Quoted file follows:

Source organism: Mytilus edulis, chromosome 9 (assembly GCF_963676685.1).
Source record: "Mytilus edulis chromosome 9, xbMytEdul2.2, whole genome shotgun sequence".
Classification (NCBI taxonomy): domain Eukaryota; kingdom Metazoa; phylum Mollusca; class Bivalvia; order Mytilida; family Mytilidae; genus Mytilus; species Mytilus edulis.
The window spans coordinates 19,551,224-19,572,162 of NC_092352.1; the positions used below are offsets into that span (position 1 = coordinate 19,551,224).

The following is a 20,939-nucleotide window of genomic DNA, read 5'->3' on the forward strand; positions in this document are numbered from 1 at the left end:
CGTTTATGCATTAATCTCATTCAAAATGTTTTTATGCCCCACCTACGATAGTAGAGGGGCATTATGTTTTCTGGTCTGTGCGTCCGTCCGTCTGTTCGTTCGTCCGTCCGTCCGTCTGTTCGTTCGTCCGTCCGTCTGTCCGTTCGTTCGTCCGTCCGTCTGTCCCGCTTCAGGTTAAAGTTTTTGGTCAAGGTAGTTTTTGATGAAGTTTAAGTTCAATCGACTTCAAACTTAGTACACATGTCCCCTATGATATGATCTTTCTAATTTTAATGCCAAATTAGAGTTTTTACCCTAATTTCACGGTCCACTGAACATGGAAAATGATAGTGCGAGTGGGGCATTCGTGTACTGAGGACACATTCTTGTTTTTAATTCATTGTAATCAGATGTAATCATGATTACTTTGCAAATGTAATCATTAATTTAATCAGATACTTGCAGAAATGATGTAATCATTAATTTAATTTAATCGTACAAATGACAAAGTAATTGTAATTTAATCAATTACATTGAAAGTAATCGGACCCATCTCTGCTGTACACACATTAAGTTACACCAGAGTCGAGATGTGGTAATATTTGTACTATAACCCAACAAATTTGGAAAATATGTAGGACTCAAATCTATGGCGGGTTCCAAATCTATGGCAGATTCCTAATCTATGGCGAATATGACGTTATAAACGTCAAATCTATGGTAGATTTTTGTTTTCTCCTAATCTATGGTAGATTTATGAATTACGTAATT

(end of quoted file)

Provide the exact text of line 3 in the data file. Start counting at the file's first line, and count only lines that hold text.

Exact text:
Classification (NCBI taxonomy): domain Eukaryota; kingdom Metazoa; phylum Mollusca; class Bivalvia; order Mytilida; family Mytilidae; genus Mytilus; species Mytilus edulis.